I worked with our parliament to introduce Article 3(j) into India’s Patent Law in 2005, which recognizes that plants, animals, and seeds are not human inventions, and therefore cannot be patented. Navdanya has since created 150 community seed banks in our movement to reclaim the commons of seed. And our legal challenges to the biopiracy of neem, wheat, and basmati have been important contributions to reclaiming the commons of biodiversity and indigenous knowledge.
Partnership, Not Property
So, too, with water. When French water and waste management company Suez tried to privatize the Ganga River in 2002, we built a water democracy movement to reclaim the Ganga as our commons. Through a Satyagraha against Coca- Cola in 2001, my sisters in Plachimada, Kerala, shut down the Coca-Cola plant and reclaimed water as a commons.
Ecological civilization is based on the consciousness that we are part of the Earth, not her masters, conquerors, or owners. That we are connected to all life, and that our life is dependent on others—from the air we breathe to the water we drink and the food we eat.
All beings have a right to live; that is why I have participated in preparing the draft “Declaration of the Rights of Mother Earth.” The right to life of all beings is based on interconnectedness. The interconnectedness of life and the rights of Mother Earth, of all beings, including all human beings, is the ecological basis of the commons, and economies based on caring and sharing.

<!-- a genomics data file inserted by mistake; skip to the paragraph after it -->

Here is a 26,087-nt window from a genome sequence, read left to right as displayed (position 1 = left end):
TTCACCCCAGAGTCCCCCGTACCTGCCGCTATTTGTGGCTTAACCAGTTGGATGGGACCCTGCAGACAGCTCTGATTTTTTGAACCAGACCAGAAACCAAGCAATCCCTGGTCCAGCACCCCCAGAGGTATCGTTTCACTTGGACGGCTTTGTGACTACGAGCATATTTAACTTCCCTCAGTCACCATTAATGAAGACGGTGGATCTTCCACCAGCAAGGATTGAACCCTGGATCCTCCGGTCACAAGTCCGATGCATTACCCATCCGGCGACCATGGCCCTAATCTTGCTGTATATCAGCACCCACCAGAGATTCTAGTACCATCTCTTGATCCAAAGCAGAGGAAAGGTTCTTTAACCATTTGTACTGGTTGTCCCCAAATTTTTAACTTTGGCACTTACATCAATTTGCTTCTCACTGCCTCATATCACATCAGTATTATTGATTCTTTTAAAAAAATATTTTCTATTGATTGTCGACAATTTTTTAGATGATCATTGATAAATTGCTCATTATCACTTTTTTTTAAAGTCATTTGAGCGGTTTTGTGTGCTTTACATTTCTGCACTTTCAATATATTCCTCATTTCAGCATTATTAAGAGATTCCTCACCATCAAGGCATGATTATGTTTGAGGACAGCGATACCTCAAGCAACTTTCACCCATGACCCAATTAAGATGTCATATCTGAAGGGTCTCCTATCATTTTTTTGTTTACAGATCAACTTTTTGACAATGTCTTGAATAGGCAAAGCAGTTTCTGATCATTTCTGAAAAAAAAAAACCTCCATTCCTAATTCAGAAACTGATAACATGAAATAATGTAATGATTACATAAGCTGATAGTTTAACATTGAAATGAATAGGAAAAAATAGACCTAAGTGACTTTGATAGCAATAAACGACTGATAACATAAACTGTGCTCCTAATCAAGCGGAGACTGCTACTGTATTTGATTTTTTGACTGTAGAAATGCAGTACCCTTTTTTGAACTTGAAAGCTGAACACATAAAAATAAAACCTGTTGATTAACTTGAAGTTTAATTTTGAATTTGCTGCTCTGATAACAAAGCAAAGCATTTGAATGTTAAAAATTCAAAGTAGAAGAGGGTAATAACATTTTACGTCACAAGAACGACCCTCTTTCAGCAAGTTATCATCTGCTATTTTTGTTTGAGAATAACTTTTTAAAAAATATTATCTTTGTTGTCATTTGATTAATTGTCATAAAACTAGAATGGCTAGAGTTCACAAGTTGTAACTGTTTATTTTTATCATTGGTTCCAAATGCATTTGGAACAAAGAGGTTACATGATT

Reclaiming the commons and creating an ecological civilization go hand in hand.
Dr. Vandana Shiva is a philosopher, environmental activist and eco feminist. She is the founder/director of Navdanya Research Foundation for Science, Technology, and Ecology. She is author of numerous books including, Soil Not Oil: Environmental Justice in an Age of Climate Crisis; Stolen Harvest: The Hijacking of the Global Food Supply; Earth Democracy: Justice, Sustainability, and Peace; and Staying Alive: Women, Ecology, and Development. Shiva has also served as an adviser to governments in India and abroad as well as NGOs, including the International Forum on Globalization, the Women’s Environment and Development Organization and the Third World Network. She has received numerous awards, including 1993 Right Livelihood Award (Alternative Nobel Prize) and the 2010 Sydney Peace Prize.
This article was written for YES! Magazine, a national, nonprofit media organization that fuses powerful ideas and practical actions. Licensed under a Creative Commons Attribution-Share Alike 3.0 License.